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Change in Object Clause

Are you a business owner in India looking to change the main object or ancillary objects of your company? It’s important to understand the legal procedures involved in making these changes. The Companies Act 2013 provides guidelines on how to change the object clause in your Memorandum of Association. In this blog post, we will explore the steps involved in this process and the necessary disclosures that need to be made. Keep reading to learn more about the procedure for changing the object clause of companies in India.

1. Importance of Object Clause in Company Memorandum

The Memorandum of Association (MOA) of a company is an important legal document that defines the company’s activities and relationship with its members. The object clause of the MOA specifies the purpose of the company’s incorporation and the range of its activities. As per the Companies Act 2013, any changes to the object clause need to be approved through a special resolution.

The object clause plays a vital role in determining the activities a company can undertake. It sets out the company’s objectives, powers, and scope of operations. This clause is significant for stakeholders such as shareholders, investors, creditors, and potential partners who rely on the company’s MOA to understand its business activities.

Incorporating the correct object clause in the MOA is crucial, and the company’s board of directors needs to carefully consider the proposed activities that would be included in it. Any change to the object clause of a company needs to be in compliance with the applicable laws and regulations while being in the best interest of the company and its stakeholders.

“Every clause on the MOA can be altered by passing a special resolution.” However, the company needs to follow the procedure outlined in the Companies Act 2013 while making any changes. Following the correct procedure is critical to avoid any legal implications in the future.

In conclusion, the object clause of a company’s MOA is of significant importance as it outlines the company’s activities and purpose of incorporation. Any changes to the object clause need to follow the procedure outlined in the Companies Act 2013 to ensure that the company remains in compliance with the applicable laws and regulations.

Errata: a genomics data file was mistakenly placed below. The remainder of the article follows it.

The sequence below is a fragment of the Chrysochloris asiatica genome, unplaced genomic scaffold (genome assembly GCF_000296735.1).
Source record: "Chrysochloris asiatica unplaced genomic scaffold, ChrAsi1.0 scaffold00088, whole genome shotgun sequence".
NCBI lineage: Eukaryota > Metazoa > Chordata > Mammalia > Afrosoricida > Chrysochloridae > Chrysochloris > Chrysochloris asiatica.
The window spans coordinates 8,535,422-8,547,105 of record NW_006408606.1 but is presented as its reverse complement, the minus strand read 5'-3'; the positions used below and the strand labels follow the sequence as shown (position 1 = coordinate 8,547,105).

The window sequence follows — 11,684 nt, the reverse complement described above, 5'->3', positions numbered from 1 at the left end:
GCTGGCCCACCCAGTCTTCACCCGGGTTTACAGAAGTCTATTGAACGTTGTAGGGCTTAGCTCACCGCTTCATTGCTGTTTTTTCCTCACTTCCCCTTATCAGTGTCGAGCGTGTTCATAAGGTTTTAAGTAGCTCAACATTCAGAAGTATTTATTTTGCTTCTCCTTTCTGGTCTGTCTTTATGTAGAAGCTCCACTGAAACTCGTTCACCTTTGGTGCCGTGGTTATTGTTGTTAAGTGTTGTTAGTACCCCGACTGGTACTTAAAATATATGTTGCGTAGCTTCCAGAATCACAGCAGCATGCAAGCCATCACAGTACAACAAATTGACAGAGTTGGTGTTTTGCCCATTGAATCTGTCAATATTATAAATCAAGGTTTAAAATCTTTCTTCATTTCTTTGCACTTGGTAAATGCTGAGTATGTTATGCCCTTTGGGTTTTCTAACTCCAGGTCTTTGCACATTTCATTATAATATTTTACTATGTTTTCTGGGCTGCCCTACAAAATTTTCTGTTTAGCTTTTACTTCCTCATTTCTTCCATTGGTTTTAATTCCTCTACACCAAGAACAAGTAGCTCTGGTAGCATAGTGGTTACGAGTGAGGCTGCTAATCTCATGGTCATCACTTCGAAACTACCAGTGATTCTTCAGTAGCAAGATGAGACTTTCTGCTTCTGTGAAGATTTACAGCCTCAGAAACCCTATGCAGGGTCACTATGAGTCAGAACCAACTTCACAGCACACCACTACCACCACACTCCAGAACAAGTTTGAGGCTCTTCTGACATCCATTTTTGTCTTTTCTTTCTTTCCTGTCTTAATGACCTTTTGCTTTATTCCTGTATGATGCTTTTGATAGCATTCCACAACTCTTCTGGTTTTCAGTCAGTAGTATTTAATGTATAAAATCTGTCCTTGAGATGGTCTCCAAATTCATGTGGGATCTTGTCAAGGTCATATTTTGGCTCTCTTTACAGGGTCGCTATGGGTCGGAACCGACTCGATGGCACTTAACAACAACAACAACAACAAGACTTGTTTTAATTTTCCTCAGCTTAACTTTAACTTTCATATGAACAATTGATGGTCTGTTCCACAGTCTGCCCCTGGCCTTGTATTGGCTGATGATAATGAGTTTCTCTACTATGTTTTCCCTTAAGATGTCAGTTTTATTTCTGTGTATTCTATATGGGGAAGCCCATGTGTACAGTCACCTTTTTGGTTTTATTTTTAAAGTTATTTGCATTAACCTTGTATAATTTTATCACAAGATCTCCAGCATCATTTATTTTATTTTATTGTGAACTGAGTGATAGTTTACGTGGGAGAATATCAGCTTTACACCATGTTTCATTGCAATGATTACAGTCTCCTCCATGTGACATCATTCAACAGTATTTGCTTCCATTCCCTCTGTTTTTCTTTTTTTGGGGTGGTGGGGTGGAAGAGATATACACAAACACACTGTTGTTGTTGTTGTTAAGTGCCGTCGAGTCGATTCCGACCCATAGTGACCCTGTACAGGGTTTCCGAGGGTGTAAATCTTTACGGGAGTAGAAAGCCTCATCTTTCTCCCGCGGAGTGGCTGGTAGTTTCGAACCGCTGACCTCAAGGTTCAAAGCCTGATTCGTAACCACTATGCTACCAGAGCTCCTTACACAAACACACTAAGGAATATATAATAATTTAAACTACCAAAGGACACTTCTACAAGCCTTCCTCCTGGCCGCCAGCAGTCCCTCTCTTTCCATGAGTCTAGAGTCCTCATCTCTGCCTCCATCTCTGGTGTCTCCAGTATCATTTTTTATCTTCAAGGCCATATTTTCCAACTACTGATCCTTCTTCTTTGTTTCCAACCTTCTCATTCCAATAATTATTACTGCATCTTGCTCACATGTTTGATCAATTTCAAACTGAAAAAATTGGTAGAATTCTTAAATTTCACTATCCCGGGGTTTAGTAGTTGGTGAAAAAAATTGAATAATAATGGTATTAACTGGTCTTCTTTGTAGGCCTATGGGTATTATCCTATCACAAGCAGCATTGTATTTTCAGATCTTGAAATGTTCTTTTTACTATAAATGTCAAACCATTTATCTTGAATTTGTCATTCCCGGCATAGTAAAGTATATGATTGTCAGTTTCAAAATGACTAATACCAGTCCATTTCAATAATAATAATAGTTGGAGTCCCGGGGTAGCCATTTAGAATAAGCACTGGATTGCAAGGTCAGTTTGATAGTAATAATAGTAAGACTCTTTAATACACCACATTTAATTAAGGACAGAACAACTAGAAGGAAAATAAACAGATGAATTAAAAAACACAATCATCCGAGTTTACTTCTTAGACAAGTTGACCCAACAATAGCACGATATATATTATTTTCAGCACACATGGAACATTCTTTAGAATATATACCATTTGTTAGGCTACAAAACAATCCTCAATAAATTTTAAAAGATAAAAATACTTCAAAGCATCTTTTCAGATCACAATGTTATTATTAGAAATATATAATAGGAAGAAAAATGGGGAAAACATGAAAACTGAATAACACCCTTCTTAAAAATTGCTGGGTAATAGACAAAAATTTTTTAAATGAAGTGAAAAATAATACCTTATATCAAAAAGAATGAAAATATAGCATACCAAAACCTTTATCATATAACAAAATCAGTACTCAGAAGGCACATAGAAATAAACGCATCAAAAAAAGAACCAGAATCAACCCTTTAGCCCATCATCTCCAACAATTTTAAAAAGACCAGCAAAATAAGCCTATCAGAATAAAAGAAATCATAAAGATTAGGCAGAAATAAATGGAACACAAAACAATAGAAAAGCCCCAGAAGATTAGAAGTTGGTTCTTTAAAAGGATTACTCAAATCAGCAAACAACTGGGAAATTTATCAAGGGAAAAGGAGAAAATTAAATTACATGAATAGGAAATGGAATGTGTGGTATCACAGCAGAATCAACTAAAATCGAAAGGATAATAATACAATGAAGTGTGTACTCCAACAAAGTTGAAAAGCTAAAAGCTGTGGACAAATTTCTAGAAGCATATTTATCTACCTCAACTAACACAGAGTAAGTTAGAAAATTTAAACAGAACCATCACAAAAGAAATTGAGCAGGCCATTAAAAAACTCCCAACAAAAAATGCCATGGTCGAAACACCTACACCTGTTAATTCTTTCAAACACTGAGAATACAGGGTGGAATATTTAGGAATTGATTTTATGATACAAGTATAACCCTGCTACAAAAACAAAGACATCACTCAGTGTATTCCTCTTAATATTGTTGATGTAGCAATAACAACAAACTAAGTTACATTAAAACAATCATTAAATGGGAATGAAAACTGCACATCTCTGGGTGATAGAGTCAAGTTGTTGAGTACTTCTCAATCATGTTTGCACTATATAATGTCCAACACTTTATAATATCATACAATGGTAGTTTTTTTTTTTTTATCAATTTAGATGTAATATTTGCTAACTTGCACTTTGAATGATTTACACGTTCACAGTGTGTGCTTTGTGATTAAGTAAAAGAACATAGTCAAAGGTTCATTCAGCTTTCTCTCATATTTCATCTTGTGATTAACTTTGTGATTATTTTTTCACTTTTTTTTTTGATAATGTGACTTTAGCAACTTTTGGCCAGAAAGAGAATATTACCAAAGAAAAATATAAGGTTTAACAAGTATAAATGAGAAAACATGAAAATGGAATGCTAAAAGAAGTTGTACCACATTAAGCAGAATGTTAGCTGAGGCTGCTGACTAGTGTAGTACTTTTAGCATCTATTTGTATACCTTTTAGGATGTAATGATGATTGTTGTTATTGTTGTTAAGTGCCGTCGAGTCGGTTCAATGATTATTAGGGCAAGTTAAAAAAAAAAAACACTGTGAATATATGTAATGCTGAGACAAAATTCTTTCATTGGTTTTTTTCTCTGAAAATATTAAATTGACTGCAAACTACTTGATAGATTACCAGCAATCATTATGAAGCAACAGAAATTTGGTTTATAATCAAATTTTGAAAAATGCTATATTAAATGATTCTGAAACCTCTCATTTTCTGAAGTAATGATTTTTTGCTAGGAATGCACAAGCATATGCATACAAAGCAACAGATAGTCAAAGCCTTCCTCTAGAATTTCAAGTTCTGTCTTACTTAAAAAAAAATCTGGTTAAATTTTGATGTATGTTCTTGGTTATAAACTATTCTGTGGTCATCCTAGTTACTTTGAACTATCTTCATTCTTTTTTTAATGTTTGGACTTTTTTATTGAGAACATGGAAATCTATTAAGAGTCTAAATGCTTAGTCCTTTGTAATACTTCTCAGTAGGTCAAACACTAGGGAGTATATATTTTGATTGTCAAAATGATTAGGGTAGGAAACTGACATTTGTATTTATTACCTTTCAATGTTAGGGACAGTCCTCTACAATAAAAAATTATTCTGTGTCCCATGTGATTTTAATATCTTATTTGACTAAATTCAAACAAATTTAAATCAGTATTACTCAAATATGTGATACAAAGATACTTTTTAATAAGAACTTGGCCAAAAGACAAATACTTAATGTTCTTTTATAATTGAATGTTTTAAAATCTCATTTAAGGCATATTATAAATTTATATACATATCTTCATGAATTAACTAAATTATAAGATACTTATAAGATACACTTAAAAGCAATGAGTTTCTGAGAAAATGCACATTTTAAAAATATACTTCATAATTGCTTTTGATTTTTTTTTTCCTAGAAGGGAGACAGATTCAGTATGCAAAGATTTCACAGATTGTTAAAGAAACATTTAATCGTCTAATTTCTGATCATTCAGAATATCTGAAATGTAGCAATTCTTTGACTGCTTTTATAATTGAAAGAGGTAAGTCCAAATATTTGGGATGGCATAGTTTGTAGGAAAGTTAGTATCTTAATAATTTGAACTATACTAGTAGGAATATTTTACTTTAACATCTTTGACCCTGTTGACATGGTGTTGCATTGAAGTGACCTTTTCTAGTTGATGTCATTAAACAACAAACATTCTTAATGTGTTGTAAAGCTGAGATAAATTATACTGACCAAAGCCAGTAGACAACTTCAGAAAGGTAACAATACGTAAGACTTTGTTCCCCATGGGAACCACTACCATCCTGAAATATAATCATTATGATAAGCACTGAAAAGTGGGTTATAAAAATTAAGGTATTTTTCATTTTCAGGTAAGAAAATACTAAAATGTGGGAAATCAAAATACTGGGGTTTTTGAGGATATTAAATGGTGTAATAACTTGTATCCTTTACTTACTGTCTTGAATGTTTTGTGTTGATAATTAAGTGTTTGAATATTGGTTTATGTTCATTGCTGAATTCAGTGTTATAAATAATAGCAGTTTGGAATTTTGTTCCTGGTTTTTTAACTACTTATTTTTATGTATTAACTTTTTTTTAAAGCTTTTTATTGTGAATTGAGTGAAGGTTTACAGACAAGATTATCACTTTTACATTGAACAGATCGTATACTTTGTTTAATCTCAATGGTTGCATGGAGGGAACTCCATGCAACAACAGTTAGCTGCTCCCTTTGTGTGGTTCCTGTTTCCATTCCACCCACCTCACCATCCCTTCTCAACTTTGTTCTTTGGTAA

2. Procedure to Change Object Clause

The clause of a company indicates the objective of its incorporation. In case a company intends to change its object after incorporation, it must amend its Memorandum of Association (MOA) as per the Companies Act 2013. So, let’s discuss the procedure for changing the object clause of a company.

The first step to change the object clause of a company is to amend the MOA. The Memorandum of the company contains different clauses such as the Name clause, Registered Office clause, Objects clause, Liability clause, and Share Capital clause.

Out of these clauses, the ‘objects clause’ needs to be altered to change the object of the company. For altering this clause, the company needs to follow section 13 of the Companies Act 2013.

The process for making changes in the object clause involves the following steps:

– Issue a notice in accordance with Section 173(3) of the Companies Act 2013 to convene a Board of Directors meeting.

– Get in-principal approval of the Board of Directors for a change in object clause of MOA.